At 16 weeks, amblyopic-eye VA improved by 2 lines or more from baseline for 65 (34.9%) and 51 (28.8%) participants in the patching and binocular groups, respectively (adjusted difference, 5%; 2-sided 95% CI, −4% to 13%), and amblyopia resolved (VA of 20/25 or better and within 1 logMAR line of fellow eye) for 18 (9.7%) and 8 (4.5%) participants in the patching and binocular groups, respectively (adjusted difference, 2%; 2-sided 95% CI, −1% to 5%). The rate of amblyopic-eye VA improvement was not statistically different between treatment groups (P = .83) (Figure 2). At 4, 8, and 12 weeks, the mean change from baseline in the patching group was 0.76, 1.03, and 1.21 lines; and in the binocular group was 0.53, 0.76, and 0.90 lines, respectively.

Treatment Effect by Baseline Characteristics

The overall reduced effect of binocular treatment compared with patching on improvement of amblyopic-eye VA was paralleled in baseline subgroups (eTable 3 in Supplement 2). For both treatment groups, there was a particularly noticeable improvement in younger participants (5 to <7 years) with no prior treatment (2.5 [1.5] lines in the binocular group and 2.8 [0.8] lines in the patching group) (eTable 3 in Supplement 2).

VA Improvement in Binocular Group by Adherence

At both 4 and 16 weeks, improvement in amblyopic-eye VA was not associated with objective measures of total hours of treatment or change in fellow-eye contrast for the binocular group overall (eFigure 2 and eFigure 3 in Supplement 2) or within baseline subgroups of age (5 to <7 years and 7 to <13 years) with or without previous treatment (eFigure 4 and eFigure 5 in Supplement 2). In addition, mean improvement in 16-week amblyopic-eye VA for participants who completed more than 50% of prescribed treatment and achieved better than 95% fellow-eye contrast was 0.9 (1.4) line (n = 51) compared with 1.2 (1.5) lines (n = 125) in those who did not fulfill these criteria.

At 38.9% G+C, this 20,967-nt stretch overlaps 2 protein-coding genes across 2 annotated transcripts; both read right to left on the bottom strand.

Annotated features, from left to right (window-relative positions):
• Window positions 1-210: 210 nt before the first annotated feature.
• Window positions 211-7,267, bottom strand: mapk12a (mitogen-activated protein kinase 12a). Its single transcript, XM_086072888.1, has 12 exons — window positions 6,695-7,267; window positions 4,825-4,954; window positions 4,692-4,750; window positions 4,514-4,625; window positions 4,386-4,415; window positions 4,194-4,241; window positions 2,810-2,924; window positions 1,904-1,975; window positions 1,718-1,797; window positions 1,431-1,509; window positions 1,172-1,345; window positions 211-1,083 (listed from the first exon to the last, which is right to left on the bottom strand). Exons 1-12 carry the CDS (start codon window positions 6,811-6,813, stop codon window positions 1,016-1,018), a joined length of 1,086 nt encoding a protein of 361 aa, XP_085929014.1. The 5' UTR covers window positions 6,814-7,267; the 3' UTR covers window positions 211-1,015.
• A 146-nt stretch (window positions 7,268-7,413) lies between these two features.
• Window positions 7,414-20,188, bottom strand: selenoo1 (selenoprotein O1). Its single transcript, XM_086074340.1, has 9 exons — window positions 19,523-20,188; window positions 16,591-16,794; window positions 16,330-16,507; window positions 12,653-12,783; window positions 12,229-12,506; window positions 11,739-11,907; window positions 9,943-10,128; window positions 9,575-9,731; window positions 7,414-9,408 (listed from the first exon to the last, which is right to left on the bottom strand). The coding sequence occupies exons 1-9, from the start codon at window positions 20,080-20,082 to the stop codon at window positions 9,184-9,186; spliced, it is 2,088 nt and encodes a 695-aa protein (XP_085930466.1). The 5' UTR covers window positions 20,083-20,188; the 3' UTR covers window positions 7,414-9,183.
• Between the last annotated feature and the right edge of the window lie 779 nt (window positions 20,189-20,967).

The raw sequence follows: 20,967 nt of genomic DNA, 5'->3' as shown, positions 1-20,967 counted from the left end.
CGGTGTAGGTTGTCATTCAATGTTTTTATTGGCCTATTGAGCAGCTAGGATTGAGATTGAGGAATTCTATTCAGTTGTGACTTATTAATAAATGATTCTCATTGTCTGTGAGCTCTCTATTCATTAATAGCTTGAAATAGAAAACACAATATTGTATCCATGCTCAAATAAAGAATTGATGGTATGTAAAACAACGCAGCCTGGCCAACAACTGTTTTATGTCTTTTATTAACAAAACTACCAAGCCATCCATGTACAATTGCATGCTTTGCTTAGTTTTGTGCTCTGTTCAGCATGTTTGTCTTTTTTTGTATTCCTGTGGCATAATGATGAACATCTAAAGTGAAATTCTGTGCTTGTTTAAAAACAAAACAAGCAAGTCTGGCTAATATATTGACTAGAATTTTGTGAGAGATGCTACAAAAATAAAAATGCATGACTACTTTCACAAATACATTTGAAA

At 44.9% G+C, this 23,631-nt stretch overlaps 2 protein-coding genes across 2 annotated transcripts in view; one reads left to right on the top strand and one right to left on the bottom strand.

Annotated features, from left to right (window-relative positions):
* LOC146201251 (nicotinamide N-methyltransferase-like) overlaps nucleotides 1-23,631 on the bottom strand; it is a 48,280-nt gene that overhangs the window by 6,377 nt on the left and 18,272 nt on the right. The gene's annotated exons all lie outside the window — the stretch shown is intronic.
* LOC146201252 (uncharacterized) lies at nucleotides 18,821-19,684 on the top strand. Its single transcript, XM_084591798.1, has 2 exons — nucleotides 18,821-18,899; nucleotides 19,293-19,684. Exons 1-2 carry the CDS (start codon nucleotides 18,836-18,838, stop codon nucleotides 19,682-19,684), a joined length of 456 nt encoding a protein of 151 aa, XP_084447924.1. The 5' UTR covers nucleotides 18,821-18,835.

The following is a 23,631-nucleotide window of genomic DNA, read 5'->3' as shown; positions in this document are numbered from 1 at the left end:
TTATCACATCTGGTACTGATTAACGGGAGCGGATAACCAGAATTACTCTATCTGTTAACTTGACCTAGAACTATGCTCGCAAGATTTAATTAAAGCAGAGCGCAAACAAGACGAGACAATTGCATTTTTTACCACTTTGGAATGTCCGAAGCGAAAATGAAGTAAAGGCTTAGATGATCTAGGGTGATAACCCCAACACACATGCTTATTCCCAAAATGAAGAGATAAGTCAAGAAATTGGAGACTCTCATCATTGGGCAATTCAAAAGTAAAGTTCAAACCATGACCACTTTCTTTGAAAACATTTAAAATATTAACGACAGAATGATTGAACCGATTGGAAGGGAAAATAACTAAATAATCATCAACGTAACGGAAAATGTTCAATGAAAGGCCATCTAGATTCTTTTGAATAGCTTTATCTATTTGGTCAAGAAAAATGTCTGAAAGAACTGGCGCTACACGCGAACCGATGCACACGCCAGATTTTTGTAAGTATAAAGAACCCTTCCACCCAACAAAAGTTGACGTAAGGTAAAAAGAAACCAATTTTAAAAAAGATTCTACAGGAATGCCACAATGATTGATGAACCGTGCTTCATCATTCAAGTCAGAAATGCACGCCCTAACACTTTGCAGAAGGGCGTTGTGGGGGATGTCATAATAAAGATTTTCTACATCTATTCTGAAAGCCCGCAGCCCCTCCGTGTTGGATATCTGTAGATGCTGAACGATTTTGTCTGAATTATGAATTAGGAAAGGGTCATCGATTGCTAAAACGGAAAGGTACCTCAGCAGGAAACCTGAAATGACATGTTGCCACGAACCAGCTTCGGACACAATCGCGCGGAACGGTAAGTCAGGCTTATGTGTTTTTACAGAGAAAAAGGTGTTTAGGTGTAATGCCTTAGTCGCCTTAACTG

Stereoacuity

Change in stereoacuity did not differ significantly between treatment groups for the overall cohort or for participants with no history of strabismus at baseline (eTable 4 in Supplement 2). The median change in stereoacuity from baseline to 16 weeks was 0 in both groups, and there was a similar lack of effect of binocular treatment and patching on change in stereoacuity in baseline subgroups (eTable 5 in Supplement 2).

At both 4 and 16 weeks, improvement in stereoacuity was not associated with either total hours of completed binocular treatment or change in fellow-eye contrast, either overall (eFigure 2 and eFigure 3 in Supplement 2) or within baseline subgroups of age (5 to <7 years and 7 to <13 years) with or without previous treatment (eFigure 6 and eFigure 7 in Supplement 2). At 16 weeks, median stereoacuity improvement was 0 for participants who completed more than 50% of the prescribed binocular treatment and achieved better than 95% fellow-eye contrast (n = 51) and 0 for those who did not fulfill these criteria (n = 124).

VA of Fellow Eye at 16 Weeks

Mean improvement in fellow-eye VA, adjusted for baseline VA, differed by 0.16 lines (95% CI, 0.02-0.30 lines) favoring the binocular group (eTable 6 in Supplement 2). At 16 weeks, only 2 participants (1 participant in each treatment group) tested 2 lines worse from baseline.

Adverse Events at 16 Weeks

The number of participants with a new tropia and/or worsening of a preexisting deviation of 10 Δ or higher was 16 (8.8%) and 11 (5.9%) in the binocular and patching groups, respectively (Fisher exact test, P = .32). Diplopia was rare in both groups (eTable 7 in Supplement 2). Three participants (1.6%) in the patching group who completed follow-up reported moderate or severe skin irritation with patching during follow-up.

Discussion

Quiz Ref IDIn children aged 5 to 12 years, amblyopic-eye VA improved in both the binocular and patching groups, particularly in younger participants (5-6 years) without prior amblyopia treatment. Visual acuity improvement in the binocular group did not meet the prespecified definition for noninferiority compared with 2 hours of prescribed daily patching; therefore, our primary analysis was indeterminate. Nevertheless, a post hoc analysis suggested VA improvement with this particular binocular iPad treatment was not as good as improvement with 2 hours of prescribed daily patching.